"Bayou Bill" Scifres
Dedicated to the conservation and enjoyment of Indiana's natural resources
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Squirrel Caches
Copyright © 2007 by Bill Scifres
Now that winter weather is here--if not winter proper (usually Dec.21) I have heard authoritatively that fox squirrels bury their winter supplies in the earth and that gray squirrels cache in tree hollows.
I didn’t want to make an issue of such statements, but I did not agree.
I have always seen both gray and fox squirrels bury food supplies in the earth (one parcel of food at each place) and red squirrels cache in hollow trees and other secluded places.
Still, the idea was so interesting--from such an authority--that I was moved to ask around about this natural phenomenon. 
Phil Hawkins, the Franklin outdoors wizard friend, agrees with my assessment of the situation . . . saying that he has never observed it any other way.
To make certain we were both thinking with our heads on straight, I asked Dr. Harmon P. Weeks, the Purdue University wildlife expert, “what was what.” 
He confirmed my version of the story, saying fox and gray squirrels are known to scientists as “scatter hoarders,” and that red squirrels are known as “larder hoarders.” He explained that the former place one nut or acorn at each place and that red squirrels cache, or place many morsels in the hollow of a tree or other protected places.

LATE GOOSE--The DNR has passed a temporary rule establishing an experimental 2008 February Canada goose hunting season in selected areas in an attempt to control the population of breeding Canada geese in and around urban areas.

Counties where geese can be hunted during that season, which runs Feb. 1-15, include Steuben, LaGrange, Elkhart, St. Joseph, La Porte, Starke, Marshall, Kosciusko, Noble, De Kalb, Allen, Whitley, Huntington, Wells, Adams, Boone, Hamilton, Madison, Hendricks, Marion, Hancock, Morgan, Johnson, Shelby, Vermillion, Parke, Vigo, Clay, Sullivan, and Greene.

Adam Phelps, DNR waterfowl biologist, says populations of breeding Canada geese in Indiana appear to have leveled off during the past few years at about 125,000. The DNR's target population for reducing human-geese conflicts in urban areas is 80,000. 

“We chose February because it's when geese are most likely to leave cities and towns,” Phelps said. “Urban ponds are most likely to be frozen in February, and grass is most likely to be covered with snow.

"These two conditions may force urban geese into agricultural fields outside of town to feed, where it is usually safe and legal--in season--to hunt them.”

Indiana has used a September season on locally breeding geese for many years. The new "late" season gives wildlife managers another tool to manage local goose populations, and gives waterfowl hunters more days afield.

The bag limit for the experimental season is five Canada geese per day, with a possession limit of 10, same as for the September season. Shooting hours are from a half-hour before sunrise to sunset.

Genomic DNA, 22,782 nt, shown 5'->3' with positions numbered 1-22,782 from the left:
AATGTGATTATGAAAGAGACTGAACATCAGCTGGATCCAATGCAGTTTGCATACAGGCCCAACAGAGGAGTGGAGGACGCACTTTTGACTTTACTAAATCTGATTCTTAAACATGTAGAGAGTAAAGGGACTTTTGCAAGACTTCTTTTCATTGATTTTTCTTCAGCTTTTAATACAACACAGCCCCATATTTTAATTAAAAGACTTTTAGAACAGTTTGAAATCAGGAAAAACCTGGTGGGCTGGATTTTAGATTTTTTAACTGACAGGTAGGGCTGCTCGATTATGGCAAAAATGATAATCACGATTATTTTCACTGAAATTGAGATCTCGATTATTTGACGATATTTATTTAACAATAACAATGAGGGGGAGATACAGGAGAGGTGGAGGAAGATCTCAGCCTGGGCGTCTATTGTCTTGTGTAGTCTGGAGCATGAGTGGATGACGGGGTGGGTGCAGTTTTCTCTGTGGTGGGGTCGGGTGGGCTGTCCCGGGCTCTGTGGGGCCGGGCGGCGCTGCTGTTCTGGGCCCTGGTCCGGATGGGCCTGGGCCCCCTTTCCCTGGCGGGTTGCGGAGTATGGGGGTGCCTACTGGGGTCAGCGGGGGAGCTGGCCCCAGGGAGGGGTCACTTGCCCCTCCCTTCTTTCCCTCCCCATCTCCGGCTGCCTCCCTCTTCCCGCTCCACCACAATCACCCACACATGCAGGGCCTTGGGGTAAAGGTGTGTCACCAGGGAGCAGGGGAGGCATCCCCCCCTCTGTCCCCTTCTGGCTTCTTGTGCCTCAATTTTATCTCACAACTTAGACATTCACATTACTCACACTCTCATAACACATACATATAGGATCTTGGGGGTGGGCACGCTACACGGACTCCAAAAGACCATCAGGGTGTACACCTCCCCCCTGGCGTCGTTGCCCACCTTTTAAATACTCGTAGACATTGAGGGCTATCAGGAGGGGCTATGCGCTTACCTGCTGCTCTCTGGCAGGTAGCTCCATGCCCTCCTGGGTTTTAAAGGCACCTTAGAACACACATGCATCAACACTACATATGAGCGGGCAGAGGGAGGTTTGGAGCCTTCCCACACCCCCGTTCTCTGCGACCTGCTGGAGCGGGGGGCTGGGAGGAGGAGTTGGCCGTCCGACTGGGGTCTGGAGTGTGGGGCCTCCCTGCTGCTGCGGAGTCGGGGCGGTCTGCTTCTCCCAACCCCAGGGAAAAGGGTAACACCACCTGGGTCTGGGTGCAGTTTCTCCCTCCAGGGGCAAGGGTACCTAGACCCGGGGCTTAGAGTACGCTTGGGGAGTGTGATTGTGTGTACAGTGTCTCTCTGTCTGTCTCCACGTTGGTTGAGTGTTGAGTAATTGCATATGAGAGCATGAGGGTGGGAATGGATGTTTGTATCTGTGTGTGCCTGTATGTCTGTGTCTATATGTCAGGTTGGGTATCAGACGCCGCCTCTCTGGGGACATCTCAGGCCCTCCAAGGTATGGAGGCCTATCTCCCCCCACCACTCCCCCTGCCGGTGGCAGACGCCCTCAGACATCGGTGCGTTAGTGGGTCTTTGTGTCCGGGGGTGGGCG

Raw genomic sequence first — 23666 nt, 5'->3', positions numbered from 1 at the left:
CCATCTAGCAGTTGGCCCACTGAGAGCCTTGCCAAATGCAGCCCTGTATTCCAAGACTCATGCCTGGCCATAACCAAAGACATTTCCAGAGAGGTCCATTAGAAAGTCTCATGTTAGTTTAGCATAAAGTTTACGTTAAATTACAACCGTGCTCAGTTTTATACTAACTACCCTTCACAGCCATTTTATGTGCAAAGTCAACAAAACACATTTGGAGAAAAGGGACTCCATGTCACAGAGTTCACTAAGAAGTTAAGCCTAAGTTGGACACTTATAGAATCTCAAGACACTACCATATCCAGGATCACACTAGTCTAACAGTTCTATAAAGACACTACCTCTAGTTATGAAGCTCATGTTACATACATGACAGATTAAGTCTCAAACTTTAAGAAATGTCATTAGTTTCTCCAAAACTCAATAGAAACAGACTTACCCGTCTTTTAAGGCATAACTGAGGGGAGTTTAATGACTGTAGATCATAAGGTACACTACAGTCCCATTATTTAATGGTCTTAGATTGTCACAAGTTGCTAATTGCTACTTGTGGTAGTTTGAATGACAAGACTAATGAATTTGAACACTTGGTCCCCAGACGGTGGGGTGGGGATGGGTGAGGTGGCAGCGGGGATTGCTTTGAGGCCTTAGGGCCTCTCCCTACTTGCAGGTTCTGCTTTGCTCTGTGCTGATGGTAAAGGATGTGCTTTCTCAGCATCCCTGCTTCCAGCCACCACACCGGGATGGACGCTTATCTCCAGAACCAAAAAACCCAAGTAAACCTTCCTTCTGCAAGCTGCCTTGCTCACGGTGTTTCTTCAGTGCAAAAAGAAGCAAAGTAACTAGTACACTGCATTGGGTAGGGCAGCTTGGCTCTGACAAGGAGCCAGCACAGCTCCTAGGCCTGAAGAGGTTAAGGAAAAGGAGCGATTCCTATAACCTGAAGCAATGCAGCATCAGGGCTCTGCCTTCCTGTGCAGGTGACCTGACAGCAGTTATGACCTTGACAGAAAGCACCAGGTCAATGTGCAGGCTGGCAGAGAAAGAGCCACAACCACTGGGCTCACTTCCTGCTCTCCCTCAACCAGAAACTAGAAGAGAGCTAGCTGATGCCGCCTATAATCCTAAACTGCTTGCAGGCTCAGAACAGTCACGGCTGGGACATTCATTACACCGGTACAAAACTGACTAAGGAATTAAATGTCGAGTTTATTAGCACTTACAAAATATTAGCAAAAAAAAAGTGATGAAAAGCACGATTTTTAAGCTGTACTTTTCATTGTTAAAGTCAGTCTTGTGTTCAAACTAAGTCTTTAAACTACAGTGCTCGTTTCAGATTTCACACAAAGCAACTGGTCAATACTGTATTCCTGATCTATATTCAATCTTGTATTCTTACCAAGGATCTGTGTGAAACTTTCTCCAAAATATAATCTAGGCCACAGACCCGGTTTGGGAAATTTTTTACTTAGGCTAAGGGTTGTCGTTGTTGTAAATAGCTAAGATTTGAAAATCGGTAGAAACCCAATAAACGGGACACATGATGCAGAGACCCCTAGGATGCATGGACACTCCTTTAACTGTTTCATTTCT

The same regulations and restrictions that apply during the September season apply during the February season. In addition to a valid hunting license, signed Indiana waterfowl stamp (unless exempt), a federal duck stamp, and an HIP (Harvest Information Program) number, a free permit is also required. Free permits are available at (812) 334-3795, goosehuntingpermit@dnr.in.gov, or any state Fish and Wildlife Area, field office, or reservoir during regular January hours. 

Hunters must check all geese harvested at a check station. Geese must have the head, a fully feathered wing, and reproductive parts still attached when the bird is checked. Check station staff will age and sex each bird, and will remove and keep the head of all adult birds checked. These heads are measured to determine whether each bird is a Canadian migrant or a local breeder. 
This process is required by the U.S. Fish and Wildlife Service to determine whether more locally breeding geese are being harvested than Canadian-breeding (“migrant”) geese.

This temporary rule also establishes a one-year Feb. 1 to March 31 season for the lesser snow goose and Ross's goose. The HIP number and federal duck stamp are not required to take a lesser snow goose or a Ross's goose.

PHOTO CONTEST--July 15 is the deadline for submitting a maximum of three photos taken at Goose Pond Fish and Wildlife Area over the last two years. Suggested subjects include landscapes, seasons, activities, flora and fauna.

Photo entries must be submitted electronically to goosepondphoto@yahoo.com, with the  name of photographer, mailing address, phone number, e-mail address, and number of photos attached.

Each photo must be accompanied by a caption with the photographer’s name and a number identification (e.g., "1.3" would indicate that a photo would be the first of three photos submitted).

For more information, please contact Cam Trampke, secretary of Friends of Goose Pond, (812)659-9901. 

All columns, essays, and photos are copyrighted by Bill Scifres and may not be reproduced in any form without prior permission from the author.  For reproduction permission and media usage fees, contact: Bill Scifres, 6420 East 116th Street, Fishers, IN 46038, E-mail: billscifres@aol.com

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